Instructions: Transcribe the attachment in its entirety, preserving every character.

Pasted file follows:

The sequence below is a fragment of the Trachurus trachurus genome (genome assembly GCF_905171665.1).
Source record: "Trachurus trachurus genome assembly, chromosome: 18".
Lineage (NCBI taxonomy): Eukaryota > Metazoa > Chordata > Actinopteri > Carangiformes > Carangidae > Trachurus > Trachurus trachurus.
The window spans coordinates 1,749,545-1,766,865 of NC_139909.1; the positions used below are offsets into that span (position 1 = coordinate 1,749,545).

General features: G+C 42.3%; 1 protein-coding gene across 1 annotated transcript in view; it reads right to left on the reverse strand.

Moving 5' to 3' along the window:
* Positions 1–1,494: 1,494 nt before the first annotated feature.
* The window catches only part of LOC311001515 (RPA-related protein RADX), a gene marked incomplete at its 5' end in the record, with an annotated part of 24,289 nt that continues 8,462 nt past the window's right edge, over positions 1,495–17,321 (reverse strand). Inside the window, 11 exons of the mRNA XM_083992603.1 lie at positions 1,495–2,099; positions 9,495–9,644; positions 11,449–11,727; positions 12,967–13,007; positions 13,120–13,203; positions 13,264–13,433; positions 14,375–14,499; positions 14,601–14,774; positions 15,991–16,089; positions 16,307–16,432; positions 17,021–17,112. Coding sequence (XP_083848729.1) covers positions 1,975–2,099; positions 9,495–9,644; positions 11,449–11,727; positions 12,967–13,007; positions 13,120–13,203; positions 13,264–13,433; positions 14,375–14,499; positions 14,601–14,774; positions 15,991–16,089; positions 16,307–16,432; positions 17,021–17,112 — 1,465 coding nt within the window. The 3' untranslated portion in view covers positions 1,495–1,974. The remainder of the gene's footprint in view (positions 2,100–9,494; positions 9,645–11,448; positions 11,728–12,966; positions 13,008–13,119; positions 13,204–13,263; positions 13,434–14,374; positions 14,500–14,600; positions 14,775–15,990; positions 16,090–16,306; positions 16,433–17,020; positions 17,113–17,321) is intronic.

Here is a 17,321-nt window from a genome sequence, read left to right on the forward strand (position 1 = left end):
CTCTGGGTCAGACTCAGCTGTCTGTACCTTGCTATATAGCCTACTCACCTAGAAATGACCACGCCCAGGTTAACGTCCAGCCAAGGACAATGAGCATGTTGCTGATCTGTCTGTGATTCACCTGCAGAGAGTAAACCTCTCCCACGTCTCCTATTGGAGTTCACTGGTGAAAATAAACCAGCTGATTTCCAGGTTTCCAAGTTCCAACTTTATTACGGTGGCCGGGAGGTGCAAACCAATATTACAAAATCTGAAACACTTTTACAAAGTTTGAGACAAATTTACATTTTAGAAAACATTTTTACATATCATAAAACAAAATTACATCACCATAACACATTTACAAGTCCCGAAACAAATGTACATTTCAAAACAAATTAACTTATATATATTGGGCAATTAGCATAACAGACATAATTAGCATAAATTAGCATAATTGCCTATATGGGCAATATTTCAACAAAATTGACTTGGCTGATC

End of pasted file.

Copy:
The sequence below is a fragment of the Trachurus trachurus genome (genome assembly GCF_905171665.1).
Source record: "Trachurus trachurus genome assembly, chromosome: 18".
Lineage (NCBI taxonomy): Eukaryota > Metazoa > Chordata > Actinopteri > Carangiformes > Carangidae > Trachurus > Trachurus trachurus.
The window spans coordinates 1,749,545-1,766,865 of NC_139909.1; the positions used below are offsets into that span (position 1 = coordinate 1,749,545).

General features: G+C 42.3%; 1 protein-coding gene across 1 annotated transcript in view; it reads right to left on the reverse strand.

Moving 5' to 3' along the window:
* Positions 1–1,494: 1,494 nt before the first annotated feature.
* The window catches only part of LOC311001515 (RPA-related protein RADX), a gene marked incomplete at its 5' end in the record, with an annotated part of 24,289 nt that continues 8,462 nt past the window's right edge, over positions 1,495–17,321 (reverse strand). Inside the window, 11 exons of the mRNA XM_083992603.1 lie at positions 1,495–2,099; positions 9,495–9,644; positions 11,449–11,727; positions 12,967–13,007; positions 13,120–13,203; positions 13,264–13,433; positions 14,375–14,499; positions 14,601–14,774; positions 15,991–16,089; positions 16,307–16,432; positions 17,021–17,112. Coding sequence (XP_083848729.1) covers positions 1,975–2,099; positions 9,495–9,644; positions 11,449–11,727; positions 12,967–13,007; positions 13,120–13,203; positions 13,264–13,433; positions 14,375–14,499; positions 14,601–14,774; positions 15,991–16,089; positions 16,307–16,432; positions 17,021–17,112 — 1,465 coding nt within the window. The 3' untranslated portion in view covers positions 1,495–1,974. The remainder of the gene's footprint in view (positions 2,100–9,494; positions 9,645–11,448; positions 11,728–12,966; positions 13,008–13,119; positions 13,204–13,263; positions 13,434–14,374; positions 14,500–14,600; positions 14,775–15,990; positions 16,090–16,306; positions 16,433–17,020; positions 17,113–17,321) is intronic.

Here is a 17,321-nt window from a genome sequence, read left to right on the forward strand (position 1 = left end):
CTCTGGGTCAGACTCAGCTGTCTGTACCTTGCTATATAGCCTACTCACCTAGAAATGACCACGCCCAGGTTAACGTCCAGCCAAGGACAATGAGCATGTTGCTGATCTGTCTGTGATTCACCTGCAGAGAGTAAACCTCTCCCACGTCTCCTATTGGAGTTCACTGGTGAAAATAAACCAGCTGATTTCCAGGTTTCCAAGTTCCAACTTTATTACGGTGGCCGGGAGGTGCAAACCAATATTACAAAATCTGAAACACTTTTACAAAGTTTGAGACAAATTTACATTTTAGAAAACATTTTTACATATCATAAAACAAAATTACATCACCATAACACATTTACAAGTCCCGAAACAAATGTACATTTCAAAACAAATTAACTTATATATATTGGGCAATTAGCATAACAGACATAATTAGCATAAATTAGCATAATTGCCTATATGGGCAATATTTCAACAAAATTGACTTGGCTGATC